Is it time for ESG to grow up?

24 Aug 2021 | An ex-BlackRock head leads ESG backlash; investors and businesses face impact accounting revolution; money earmarked for good languishes under weak regulation. Plus, is it time to think beyond ESG?

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📣 Ex-BlackRock sustainability CIO Tariq Fancy published a three-part essay taking down ESG. TL;DR: Finance will always go for profit over purpose. ESG is more than a placebo: It’s a dangerous distraction, delaying government action.

🌍 This is all part of a bigger ESG backlash against “hype and woolliness,” warns the FT. To prove sustainability has substance, businesses must adopt the principles of impact investing and be honest about their measurable, material impacts.

🧮 They may be forced to if, as Sir Ronald Cohen predicts, we’re due an impact accounting revolution rivalling that of GAAP. Unlike Fancy, he argues capitalism must reform itself, as policy can’t fix the damage caused by unbridled profit hunting.

🛢️ It was easy to wave the green flag when ESG-friendly sectors such as tech were outperforming. The real test may have finally arrived. Will cheap, dividend-paying oil stocks tempt investors concerned about an overvalued market?

🇳🇴 Not Norges Bank Investment Management. Norway’s wealth fund—the world’s largest—should be handed a new mandate “to better handle climate risk” and pursue Paris Agreement-aligned strategies, according to new recommendations.

🔬 Easier said than done. The report finds climate risk is poorly understood for industries other than oil, particularly finance. As the biggest risks are unexpected and idiosyncratic, they recommend a company, rather than sector, approach.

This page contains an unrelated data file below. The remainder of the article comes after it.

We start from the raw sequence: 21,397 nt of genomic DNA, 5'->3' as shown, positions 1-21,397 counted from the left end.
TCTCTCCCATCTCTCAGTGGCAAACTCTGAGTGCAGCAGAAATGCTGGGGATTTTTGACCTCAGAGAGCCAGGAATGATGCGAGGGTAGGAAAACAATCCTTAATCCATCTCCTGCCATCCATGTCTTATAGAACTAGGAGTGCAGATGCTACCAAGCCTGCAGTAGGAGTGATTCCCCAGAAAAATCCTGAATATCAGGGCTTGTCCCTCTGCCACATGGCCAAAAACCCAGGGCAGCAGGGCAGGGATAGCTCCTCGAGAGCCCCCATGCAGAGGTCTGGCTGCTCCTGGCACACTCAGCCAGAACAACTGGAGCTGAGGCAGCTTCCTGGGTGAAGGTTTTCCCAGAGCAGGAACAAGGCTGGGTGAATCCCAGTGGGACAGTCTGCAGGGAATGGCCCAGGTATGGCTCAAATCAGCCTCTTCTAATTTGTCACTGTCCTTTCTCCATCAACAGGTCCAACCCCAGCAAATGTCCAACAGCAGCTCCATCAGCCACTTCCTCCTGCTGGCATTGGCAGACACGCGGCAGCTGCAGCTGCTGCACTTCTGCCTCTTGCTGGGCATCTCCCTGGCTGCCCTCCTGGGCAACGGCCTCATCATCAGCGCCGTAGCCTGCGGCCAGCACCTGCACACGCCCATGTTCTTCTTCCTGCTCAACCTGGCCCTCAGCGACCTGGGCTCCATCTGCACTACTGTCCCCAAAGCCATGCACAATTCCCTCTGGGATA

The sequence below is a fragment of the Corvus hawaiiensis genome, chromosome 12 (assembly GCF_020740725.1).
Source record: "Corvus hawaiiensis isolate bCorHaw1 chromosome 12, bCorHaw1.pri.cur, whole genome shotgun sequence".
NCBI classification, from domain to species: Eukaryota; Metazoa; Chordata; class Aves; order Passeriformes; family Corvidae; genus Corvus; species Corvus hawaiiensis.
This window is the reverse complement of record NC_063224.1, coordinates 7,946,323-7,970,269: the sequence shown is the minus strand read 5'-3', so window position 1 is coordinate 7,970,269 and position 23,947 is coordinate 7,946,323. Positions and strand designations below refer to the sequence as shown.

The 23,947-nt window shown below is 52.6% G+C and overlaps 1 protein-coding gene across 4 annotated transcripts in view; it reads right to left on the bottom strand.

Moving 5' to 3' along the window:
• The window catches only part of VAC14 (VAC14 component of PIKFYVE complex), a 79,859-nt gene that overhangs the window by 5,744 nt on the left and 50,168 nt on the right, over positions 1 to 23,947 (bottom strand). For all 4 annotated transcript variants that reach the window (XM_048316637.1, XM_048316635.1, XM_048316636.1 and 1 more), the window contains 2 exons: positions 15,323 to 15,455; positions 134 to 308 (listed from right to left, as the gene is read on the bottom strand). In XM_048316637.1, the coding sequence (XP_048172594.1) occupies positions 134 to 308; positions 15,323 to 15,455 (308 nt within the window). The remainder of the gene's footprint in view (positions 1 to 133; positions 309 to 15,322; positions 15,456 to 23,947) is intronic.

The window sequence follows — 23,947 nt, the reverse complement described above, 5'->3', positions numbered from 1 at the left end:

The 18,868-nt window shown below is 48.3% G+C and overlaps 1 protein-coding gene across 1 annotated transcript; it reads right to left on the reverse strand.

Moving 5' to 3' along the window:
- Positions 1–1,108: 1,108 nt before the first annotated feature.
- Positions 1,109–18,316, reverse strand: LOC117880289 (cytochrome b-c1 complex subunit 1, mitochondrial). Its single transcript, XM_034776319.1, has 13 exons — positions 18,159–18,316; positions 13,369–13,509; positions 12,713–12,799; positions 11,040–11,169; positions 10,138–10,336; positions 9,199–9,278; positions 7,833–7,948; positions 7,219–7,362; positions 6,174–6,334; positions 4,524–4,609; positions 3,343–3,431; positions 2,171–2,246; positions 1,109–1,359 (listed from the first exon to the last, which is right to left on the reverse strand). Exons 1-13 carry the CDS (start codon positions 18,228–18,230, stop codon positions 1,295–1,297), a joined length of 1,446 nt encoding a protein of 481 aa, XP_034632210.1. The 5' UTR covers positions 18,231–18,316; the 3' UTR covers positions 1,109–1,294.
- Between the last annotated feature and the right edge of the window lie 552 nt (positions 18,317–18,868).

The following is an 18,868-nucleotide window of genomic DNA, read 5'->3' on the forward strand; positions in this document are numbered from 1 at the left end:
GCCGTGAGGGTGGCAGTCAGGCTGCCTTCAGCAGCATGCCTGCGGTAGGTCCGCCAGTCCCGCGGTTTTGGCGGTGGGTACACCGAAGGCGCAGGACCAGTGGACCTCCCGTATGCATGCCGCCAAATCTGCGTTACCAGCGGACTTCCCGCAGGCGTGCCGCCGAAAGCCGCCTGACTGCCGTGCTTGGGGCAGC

🚨 $25trn of the global $35trn invested sustainably isn’t doing much, says Bloomberg. In the absence of regulation, most money earmarked for good is allocated to ‘ESG consideration’ strategies, which must factor in—but not act on—ESG data.

❓ Is SFDR a help or hindrance? EU rules may muddy the waters, reports Reuters, as vague definitions of sustainability create confusion. As evidence, Reuters points to a slew of high-profile, well-marketed Article 8 with limited claims to sustainability.

Util in the news

🧐 How sustainable are your ESG investments? Interviewed by The i newspaper, Patrick Wood Uribe says arbitrary methodologies and siloed ratings, coupled with booming demand, are leading to allocations that might surprise end investors.

⚖️ Writing in Environmental Finance, Patrick Wood Uribe compares the impact of retail brokerages like Robinhood with traditional asset managers. To what degree does each address individual financial, as well as global social and environmental, needs?

Time to think beyond risk

For which sector does global warming pose the biggest risk? The answer might surprise some.

A government-commissioned report, published last week by a group appointed by Norway’s Finance Ministry, recommends Norway “change the mandate” under which its $1.4 trillion wealth fund operates to “better handle climate risk.”